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Pest Information



  • Latin Name: Plecoptera
  • Common Name: Stoneflies
  • Latin Family Name: Plecoptera - Order
  • Other Names: Salmon flies

Pest Details



An Order of common native insects in North America, with around 470 species in 10 families.


These medium to large insects undergo simple metamorphosis, with the nymph stage (“naiad”) living in water, where some species feed on small insects while others feed on algae, bacteria, or vegetative matter. They are most commonly found in creeks with rapidly flowing water and rocky bottoms, where they hide under the rocks. The larvae are an important food resource for fish. The adult insect has well developed wings, but is a poor flyer and remains near the aquatic habitat it came from. They may also be attracted to lights at night. These insects are harmless to people, and some species do not feed as adults, resulting in very short life spans.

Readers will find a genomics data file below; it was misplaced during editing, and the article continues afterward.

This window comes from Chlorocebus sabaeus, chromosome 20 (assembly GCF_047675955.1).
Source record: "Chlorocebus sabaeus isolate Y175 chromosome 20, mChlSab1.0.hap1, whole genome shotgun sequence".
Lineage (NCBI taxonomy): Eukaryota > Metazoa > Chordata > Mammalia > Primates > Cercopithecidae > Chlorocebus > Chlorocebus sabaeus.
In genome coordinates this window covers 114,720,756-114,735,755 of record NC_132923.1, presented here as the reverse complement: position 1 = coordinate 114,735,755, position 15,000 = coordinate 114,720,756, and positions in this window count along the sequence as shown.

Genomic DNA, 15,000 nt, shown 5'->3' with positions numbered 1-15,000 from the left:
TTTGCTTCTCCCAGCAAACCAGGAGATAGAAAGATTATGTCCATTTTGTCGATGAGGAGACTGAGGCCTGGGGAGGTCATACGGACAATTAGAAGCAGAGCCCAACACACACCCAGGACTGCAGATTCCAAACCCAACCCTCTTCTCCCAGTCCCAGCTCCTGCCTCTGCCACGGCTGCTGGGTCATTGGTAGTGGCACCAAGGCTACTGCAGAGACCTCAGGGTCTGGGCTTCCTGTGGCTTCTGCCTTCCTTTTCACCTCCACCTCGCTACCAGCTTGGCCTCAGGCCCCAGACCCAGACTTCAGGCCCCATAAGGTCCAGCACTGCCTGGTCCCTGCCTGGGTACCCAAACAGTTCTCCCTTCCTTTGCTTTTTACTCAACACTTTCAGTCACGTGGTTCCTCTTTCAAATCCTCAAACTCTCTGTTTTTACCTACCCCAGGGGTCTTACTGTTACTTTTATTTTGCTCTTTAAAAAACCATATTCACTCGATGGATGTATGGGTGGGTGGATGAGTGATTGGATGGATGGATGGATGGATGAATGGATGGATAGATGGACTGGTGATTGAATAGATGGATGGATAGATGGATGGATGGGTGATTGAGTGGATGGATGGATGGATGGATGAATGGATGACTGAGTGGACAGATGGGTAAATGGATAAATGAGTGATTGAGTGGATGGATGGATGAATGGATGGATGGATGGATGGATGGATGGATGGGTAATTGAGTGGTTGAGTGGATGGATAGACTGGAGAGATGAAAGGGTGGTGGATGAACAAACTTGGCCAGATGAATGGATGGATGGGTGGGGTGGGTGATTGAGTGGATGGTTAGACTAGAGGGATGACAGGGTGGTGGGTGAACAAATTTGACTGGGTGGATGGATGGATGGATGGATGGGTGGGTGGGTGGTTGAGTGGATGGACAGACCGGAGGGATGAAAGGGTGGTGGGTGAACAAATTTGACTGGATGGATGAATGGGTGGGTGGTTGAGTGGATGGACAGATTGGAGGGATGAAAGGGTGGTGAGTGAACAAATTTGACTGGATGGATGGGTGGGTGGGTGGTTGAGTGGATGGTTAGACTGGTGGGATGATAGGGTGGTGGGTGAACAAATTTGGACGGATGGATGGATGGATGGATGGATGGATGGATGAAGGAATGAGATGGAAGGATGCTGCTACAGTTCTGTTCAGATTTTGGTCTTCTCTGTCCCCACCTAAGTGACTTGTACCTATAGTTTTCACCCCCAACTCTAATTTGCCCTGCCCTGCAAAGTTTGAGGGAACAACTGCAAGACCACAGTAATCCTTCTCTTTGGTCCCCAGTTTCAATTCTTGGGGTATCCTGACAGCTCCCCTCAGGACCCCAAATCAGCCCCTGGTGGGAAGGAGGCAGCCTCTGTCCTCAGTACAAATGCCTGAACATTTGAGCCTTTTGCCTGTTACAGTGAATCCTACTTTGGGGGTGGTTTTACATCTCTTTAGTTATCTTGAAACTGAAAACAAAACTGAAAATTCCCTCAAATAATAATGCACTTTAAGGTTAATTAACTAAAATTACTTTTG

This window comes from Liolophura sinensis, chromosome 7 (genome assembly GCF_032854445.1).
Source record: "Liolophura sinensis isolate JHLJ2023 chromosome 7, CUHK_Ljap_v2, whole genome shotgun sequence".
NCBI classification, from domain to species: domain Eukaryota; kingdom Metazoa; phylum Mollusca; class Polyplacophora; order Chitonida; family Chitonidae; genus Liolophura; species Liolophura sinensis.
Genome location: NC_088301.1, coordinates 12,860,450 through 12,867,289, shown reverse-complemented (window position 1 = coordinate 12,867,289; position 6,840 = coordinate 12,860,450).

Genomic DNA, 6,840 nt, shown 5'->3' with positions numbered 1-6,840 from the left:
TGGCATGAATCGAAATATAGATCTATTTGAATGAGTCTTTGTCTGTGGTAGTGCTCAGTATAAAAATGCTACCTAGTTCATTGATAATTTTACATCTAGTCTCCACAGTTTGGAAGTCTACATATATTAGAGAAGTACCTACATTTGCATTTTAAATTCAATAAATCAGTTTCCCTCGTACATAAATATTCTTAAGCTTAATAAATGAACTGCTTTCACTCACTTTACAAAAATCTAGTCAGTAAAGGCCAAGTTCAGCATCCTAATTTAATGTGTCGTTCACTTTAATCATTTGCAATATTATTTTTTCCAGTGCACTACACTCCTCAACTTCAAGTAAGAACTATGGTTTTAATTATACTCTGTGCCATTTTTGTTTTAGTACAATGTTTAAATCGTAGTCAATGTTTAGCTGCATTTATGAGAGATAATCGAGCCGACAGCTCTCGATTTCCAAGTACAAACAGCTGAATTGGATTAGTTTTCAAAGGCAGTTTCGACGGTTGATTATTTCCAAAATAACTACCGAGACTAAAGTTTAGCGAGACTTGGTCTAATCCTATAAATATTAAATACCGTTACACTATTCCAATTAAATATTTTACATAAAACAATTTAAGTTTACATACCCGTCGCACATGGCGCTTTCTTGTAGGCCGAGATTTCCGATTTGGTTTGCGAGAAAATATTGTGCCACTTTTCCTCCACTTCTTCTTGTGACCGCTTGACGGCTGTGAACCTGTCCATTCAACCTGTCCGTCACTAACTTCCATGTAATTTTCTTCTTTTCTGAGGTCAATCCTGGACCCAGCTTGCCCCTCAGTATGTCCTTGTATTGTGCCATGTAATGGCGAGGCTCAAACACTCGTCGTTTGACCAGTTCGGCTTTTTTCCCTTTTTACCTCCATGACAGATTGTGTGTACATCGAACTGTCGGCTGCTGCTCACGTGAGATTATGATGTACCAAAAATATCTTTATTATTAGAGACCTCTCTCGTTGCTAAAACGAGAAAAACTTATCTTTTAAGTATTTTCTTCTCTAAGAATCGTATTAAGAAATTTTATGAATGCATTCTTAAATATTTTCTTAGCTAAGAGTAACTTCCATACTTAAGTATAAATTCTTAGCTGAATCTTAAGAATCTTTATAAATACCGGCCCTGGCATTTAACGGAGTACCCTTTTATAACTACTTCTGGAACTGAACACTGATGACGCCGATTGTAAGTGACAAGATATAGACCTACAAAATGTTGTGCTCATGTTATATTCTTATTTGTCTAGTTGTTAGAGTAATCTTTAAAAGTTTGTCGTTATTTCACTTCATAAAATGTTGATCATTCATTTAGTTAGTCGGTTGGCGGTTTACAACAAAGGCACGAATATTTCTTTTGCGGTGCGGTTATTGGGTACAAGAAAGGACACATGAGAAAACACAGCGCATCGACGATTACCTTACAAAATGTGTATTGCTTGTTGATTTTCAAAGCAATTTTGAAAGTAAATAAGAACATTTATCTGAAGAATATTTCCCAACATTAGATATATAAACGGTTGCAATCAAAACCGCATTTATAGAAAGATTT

The nymph stage will be seen only when disturbed by removing rocks from creek beds. It has 3 pairs of very long legs and a pair of long anal bristles. Adults are characterized by the large, soft wings that are held folded over the abdomen when at rest. Colors are generally drab brown or gray. There are 3 pairs of very long legs and a pair of very long antennae. The tarsi have only 3 segments, separating stoneflies from some other similar insect groups.

Characteristicts Important to Control:

Control is not necessary for stoneflies. They are beneficial insects in the environment. If they are present in a structure they can be removed by hand or with a vacuum, and steps should be taken to prevent their ability to fly in. Exterior lights around doorways should be changed to yellow bulbs or turned off at night when not needed.

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